Tom Stoelker


An informal seating area where acoustical tiles are perforated like frit to distinguish quiet zones from circulation.
Courtesy Haworth

Haworth Showroom
Chicago
Clive Wilkinson

Contract design aims to impress with its flexibility, durability, and reliable appeal. But for a few days each June at NeoCon, it is also supposed to knock your socks off. It’s a conundrum that LA architect Clive Wilkinson addressed last year in designing the 30,000-square-foot Chicago showroom for furniture and workplace giant Haworth. He did such a good job they brought him back for 2011.

 


Shared desks and private screening bars show how work space has become increasingly social (top) and brightly colored furniture display areas (above).
 

To provide a wow factor without upstaging furniture that needs to be frankly functional, Wilkinson decided to organize discreet gathering zones reflecting the latest thinking about the workplace. “This year it was all about open and enclosed environments,” said Wilkinson, noting that many U.S. manufacturers are far behind their European and Australian counterparts in terms of space design for offices. “It’s shocking that they are still doing cubicles while, for everywhere else, it’s all about activity-based working.”

Now even office work revolves around social hubs. And so at Haworth, columns are circled with benches and called the “front porch”; lounge furnishings are arranged to encourage informal collaborations, and one-on-one meetings are more likely to take place at a café table than around a desk. Storage does triple-time duty for acoustic and visual privacy, and sometimes even seating. In place of conference rooms with hidden audio-visual equipment, there's an "arena" for groups with overhead projection screens set up to suggest a private screening room rather than a formal powerpoint. But the most subtle definition—and manipulation—of space can be found in the ceiling where Wilkinson varied the perforations in acoustic tiles depending on work area needs, with the fewest over public circulation where the hum of activity is desirable and over 50 percent in areas for private exchange. The changing pattern of the ceiling thus becomes both a decorative motif as well as a signal of what happens where.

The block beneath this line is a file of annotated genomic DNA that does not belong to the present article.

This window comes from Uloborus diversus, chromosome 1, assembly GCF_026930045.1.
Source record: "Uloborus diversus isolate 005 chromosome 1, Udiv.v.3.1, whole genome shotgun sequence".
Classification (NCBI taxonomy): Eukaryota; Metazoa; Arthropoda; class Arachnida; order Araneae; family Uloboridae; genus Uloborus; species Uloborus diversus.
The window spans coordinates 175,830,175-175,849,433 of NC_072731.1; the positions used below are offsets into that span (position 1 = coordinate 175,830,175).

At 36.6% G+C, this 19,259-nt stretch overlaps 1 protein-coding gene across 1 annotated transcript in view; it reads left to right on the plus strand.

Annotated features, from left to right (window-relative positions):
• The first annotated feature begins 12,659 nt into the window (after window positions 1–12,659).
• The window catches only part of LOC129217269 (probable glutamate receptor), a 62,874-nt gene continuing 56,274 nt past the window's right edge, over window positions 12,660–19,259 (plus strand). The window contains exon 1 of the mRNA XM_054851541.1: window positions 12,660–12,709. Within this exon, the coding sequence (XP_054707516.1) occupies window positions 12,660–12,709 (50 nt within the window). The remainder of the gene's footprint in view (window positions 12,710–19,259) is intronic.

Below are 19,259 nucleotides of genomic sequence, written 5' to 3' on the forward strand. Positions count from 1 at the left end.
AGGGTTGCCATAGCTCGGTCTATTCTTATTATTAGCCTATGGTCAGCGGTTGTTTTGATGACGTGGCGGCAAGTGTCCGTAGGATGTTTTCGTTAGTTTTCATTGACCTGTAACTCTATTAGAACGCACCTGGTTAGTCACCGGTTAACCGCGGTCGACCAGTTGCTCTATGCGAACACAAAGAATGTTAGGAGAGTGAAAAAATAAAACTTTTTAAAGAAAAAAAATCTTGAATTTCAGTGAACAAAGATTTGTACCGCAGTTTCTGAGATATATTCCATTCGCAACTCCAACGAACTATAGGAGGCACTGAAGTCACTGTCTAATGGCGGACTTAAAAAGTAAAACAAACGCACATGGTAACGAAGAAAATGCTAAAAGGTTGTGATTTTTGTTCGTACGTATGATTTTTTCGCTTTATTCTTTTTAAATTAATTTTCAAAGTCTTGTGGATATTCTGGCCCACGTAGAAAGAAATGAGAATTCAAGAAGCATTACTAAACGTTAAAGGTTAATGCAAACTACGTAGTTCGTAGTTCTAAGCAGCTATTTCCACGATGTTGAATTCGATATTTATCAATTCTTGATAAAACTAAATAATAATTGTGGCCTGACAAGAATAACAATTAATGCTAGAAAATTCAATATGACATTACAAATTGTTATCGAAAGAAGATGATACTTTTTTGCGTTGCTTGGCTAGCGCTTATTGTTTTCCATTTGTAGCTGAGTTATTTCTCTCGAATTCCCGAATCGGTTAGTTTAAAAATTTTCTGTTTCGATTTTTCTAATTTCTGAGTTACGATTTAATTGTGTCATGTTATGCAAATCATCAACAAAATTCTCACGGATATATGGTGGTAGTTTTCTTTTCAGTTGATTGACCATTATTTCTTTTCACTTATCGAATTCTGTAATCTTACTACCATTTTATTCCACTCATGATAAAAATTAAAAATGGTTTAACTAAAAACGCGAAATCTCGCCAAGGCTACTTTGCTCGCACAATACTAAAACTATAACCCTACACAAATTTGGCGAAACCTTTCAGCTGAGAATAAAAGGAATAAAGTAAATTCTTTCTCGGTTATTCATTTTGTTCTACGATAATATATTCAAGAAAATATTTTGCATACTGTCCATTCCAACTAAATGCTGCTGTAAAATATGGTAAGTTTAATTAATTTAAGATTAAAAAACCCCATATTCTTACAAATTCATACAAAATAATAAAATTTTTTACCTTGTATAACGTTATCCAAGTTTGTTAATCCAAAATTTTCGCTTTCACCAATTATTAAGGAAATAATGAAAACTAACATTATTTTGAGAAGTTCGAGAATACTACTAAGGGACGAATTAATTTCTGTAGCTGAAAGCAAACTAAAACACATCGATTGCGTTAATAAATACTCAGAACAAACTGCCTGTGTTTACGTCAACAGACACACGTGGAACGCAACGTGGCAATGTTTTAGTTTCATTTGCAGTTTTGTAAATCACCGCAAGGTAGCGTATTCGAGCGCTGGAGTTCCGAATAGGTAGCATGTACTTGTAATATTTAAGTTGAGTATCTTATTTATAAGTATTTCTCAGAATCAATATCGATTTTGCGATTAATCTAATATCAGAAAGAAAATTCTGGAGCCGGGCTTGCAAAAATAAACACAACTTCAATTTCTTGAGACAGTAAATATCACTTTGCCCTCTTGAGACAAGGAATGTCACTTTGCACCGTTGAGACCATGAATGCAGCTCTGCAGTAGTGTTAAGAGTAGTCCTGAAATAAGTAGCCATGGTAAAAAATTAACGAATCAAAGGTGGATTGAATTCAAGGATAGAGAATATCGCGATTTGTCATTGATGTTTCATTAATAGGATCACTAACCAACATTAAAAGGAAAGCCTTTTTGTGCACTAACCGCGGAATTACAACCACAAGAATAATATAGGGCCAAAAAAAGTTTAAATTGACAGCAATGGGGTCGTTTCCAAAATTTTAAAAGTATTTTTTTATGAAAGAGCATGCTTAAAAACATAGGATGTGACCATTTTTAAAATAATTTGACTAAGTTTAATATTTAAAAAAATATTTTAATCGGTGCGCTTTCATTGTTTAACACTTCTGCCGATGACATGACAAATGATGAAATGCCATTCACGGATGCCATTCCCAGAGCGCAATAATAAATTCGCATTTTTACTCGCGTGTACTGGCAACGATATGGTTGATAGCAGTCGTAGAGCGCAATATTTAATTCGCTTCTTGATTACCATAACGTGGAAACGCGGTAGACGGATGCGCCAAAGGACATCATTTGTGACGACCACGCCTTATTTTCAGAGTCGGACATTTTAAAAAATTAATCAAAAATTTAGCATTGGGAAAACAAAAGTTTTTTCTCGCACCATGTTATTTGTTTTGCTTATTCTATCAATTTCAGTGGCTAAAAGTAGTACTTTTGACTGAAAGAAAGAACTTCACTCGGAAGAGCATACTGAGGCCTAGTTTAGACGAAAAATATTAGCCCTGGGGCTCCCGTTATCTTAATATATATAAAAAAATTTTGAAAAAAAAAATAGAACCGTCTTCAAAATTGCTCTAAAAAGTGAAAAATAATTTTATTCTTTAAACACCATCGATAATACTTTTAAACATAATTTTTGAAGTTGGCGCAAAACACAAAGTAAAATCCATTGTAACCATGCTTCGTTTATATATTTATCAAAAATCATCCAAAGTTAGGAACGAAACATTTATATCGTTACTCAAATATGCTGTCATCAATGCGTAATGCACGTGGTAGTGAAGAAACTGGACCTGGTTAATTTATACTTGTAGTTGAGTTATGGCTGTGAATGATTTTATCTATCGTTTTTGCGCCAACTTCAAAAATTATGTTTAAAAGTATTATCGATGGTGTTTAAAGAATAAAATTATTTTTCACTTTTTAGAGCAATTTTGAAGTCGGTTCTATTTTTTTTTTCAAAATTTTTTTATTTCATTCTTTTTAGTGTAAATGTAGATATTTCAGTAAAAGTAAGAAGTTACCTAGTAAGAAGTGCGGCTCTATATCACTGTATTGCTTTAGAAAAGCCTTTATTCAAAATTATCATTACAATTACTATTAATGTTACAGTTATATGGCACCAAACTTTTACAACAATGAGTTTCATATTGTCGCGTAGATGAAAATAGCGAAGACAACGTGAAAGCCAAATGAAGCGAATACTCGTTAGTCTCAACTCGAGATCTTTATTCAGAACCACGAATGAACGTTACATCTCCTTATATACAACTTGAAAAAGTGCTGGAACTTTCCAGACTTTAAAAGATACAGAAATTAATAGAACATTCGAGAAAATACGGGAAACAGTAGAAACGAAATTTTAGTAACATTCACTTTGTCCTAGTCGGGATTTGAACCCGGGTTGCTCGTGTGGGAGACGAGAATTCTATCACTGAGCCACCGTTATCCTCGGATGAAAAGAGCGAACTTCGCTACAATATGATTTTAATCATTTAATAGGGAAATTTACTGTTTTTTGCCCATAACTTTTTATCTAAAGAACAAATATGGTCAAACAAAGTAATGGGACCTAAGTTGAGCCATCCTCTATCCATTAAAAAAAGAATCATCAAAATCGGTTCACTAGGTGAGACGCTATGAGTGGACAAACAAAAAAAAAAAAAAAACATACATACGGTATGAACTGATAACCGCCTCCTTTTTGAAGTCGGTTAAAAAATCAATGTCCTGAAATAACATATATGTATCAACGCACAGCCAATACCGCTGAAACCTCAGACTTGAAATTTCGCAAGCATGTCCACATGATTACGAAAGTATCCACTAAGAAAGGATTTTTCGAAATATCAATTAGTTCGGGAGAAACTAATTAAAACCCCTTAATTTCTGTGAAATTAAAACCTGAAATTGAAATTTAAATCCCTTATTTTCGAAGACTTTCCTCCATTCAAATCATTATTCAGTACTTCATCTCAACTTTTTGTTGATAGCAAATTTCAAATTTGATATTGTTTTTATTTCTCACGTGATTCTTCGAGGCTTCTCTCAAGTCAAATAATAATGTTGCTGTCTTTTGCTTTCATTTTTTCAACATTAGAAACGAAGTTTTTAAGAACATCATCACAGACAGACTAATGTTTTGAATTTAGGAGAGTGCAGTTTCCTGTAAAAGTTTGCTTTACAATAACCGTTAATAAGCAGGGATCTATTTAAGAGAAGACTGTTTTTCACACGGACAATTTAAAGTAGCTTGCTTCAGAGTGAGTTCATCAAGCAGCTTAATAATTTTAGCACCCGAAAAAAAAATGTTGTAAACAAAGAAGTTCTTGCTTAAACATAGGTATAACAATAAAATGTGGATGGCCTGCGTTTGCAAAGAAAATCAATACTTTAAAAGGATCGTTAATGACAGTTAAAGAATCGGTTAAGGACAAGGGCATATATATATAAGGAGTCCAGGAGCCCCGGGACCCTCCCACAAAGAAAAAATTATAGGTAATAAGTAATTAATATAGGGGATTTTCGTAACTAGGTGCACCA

Mindful that the showroom would change again in twelve months, Wilkinson was efficient at recycling as many elements as possible. Putting a platform display atop a reflecting pool—that might reappear next year—and covering last year’s mirrored columns with this year’s colorful vinyl wallpaper to appear as if the edges were inlaid with an artful reveal. “The overall approach,” Wilkinson said, "was to make 20 percent in cost give back an 80 percent change in impact."

Julie V. Iovine


Jean Pouvé's famed 6x6 House was remounted every day at Design Miami/Basel. Smaller models were also included in the exhibition.
Courtesy Patrick Seguin Gallery

Patrick Seguin Gallery
Design Miami/Basel, Switzerland
Jean Prouvé

Jean Prouvé’s 6x6 House of 1944 is remembered as one of the greatest prefabricated designs of the 20th century. And so at Design Miami/Basel this year, gallerist Patrick Seguin staged a daily assembly and disassembly of the house to demonstrate the durable allure of Prouvé’s constructional philosophy. Prouve developed the prefab house—to help displaced French families following World War II—so that it could fit in a truck and be erected by three men in one day. Seguin's installation proved that this is still a relevant and applicable design for today's architects.


Another view of the 6x6 house.
 
 

The 6x6 House's construction begins with a metal-frame base of four metal beams placed on the floor to create a square perimeter into which internal beams are fixed with 150 milimeter metal bolts. From here the portal frame section of the Compass—a core load-bearing structure that Prouve also used in the eponymous table—is bolted into the central metal floor joist. The wooden floor plates are laid flush with the base in two sections exposing the metal frame at the edges and at the center.